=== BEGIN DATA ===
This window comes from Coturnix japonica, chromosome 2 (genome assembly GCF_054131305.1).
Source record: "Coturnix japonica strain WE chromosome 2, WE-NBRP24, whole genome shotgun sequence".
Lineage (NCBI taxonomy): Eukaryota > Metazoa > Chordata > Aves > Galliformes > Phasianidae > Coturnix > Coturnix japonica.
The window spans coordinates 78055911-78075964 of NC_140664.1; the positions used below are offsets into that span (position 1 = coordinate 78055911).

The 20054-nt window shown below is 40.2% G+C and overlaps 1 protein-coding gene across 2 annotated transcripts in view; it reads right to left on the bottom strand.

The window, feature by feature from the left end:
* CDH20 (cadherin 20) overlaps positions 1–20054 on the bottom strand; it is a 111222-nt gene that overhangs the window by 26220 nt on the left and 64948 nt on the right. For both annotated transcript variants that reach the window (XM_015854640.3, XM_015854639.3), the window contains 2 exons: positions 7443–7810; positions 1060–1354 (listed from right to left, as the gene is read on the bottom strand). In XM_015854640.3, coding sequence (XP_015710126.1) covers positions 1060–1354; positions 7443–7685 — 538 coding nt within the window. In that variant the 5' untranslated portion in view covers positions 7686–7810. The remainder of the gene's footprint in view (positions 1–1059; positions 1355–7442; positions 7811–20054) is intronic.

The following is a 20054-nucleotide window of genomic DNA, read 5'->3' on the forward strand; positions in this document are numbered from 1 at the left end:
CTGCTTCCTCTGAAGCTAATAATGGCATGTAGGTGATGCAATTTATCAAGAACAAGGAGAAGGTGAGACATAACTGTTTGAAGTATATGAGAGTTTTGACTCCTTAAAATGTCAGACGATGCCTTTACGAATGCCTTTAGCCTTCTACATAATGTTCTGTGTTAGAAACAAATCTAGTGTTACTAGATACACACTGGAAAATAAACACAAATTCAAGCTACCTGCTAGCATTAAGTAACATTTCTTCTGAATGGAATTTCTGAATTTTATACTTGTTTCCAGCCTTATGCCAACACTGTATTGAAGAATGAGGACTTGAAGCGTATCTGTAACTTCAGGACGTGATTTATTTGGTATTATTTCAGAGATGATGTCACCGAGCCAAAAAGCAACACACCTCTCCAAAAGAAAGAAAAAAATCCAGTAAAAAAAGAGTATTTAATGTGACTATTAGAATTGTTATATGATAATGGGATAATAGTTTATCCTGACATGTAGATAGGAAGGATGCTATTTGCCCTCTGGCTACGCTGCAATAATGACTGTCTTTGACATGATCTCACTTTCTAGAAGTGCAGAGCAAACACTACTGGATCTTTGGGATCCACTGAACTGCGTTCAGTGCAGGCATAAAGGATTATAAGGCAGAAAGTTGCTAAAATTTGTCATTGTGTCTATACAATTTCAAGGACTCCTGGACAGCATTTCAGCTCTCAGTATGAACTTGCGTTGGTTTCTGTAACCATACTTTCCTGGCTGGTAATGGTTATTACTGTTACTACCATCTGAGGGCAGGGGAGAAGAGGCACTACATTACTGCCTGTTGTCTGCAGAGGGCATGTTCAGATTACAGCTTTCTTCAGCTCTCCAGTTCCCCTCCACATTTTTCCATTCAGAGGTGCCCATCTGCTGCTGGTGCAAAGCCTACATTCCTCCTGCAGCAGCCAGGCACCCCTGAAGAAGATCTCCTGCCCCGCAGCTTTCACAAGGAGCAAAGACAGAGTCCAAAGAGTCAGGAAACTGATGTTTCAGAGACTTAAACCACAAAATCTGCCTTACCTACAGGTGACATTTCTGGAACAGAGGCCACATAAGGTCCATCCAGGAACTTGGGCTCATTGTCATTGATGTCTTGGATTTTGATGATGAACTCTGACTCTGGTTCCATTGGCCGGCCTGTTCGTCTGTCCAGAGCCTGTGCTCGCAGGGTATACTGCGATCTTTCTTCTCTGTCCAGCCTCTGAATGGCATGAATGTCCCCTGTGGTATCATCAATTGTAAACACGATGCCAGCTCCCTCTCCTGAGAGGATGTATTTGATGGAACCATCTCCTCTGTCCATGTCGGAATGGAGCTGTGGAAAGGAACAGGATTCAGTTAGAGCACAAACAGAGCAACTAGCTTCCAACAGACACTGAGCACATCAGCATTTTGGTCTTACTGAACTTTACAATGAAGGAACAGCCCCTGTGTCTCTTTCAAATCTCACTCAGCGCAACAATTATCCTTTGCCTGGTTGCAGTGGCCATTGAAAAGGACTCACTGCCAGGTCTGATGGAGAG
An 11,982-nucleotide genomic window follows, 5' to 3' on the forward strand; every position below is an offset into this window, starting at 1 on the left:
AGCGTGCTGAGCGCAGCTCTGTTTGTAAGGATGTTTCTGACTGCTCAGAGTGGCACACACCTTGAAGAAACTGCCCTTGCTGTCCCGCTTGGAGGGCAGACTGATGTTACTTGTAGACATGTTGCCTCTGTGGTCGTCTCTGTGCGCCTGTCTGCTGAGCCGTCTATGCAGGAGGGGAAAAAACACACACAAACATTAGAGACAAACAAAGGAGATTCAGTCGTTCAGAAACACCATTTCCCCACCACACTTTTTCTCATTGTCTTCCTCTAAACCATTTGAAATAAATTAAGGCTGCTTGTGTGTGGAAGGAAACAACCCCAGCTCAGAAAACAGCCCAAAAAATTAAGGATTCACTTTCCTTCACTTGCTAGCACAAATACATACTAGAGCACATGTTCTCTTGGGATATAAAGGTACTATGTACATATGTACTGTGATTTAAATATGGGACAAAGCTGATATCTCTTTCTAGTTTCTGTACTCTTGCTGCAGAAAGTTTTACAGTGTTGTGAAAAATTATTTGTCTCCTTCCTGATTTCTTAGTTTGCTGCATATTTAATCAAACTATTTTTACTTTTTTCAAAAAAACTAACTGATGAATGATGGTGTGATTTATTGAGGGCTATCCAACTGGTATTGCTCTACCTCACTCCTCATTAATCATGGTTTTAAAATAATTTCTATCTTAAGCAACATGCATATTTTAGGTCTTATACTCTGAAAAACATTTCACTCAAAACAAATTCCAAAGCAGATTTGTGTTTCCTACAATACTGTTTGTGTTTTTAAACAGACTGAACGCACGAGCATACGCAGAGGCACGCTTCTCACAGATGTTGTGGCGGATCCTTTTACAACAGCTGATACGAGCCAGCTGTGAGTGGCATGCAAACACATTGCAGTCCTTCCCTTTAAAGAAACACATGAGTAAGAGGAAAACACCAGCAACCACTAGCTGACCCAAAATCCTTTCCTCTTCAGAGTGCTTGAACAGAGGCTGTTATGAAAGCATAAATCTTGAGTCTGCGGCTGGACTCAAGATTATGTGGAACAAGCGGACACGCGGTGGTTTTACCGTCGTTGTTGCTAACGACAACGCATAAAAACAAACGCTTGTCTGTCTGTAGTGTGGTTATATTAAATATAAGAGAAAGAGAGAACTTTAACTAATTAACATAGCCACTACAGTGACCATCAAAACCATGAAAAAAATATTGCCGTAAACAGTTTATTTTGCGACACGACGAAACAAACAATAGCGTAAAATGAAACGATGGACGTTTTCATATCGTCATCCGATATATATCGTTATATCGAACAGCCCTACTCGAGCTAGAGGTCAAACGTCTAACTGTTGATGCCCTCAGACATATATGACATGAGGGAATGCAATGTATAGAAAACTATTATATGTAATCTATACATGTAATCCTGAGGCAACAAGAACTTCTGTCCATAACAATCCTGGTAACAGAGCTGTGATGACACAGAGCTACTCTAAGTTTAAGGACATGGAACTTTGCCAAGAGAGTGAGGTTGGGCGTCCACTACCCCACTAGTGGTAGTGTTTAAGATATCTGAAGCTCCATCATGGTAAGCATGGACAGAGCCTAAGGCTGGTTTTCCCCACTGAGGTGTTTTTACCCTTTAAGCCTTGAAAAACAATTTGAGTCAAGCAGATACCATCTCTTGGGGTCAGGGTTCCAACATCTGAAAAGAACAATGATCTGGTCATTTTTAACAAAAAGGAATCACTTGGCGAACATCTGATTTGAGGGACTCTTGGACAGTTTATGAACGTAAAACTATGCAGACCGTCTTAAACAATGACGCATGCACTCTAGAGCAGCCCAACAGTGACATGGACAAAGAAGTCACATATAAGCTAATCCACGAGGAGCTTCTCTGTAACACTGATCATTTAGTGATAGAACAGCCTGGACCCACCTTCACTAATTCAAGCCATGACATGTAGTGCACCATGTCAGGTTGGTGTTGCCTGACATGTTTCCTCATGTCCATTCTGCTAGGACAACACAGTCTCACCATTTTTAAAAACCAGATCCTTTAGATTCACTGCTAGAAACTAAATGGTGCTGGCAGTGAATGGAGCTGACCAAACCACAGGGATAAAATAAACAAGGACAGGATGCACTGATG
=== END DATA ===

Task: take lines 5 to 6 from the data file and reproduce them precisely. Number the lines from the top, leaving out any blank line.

The 20054-nt window shown below is 40.2% G+C and overlaps 1 protein-coding gene across 2 annotated transcripts in view; it reads right to left on the bottom strand.

The window, feature by feature from the left end: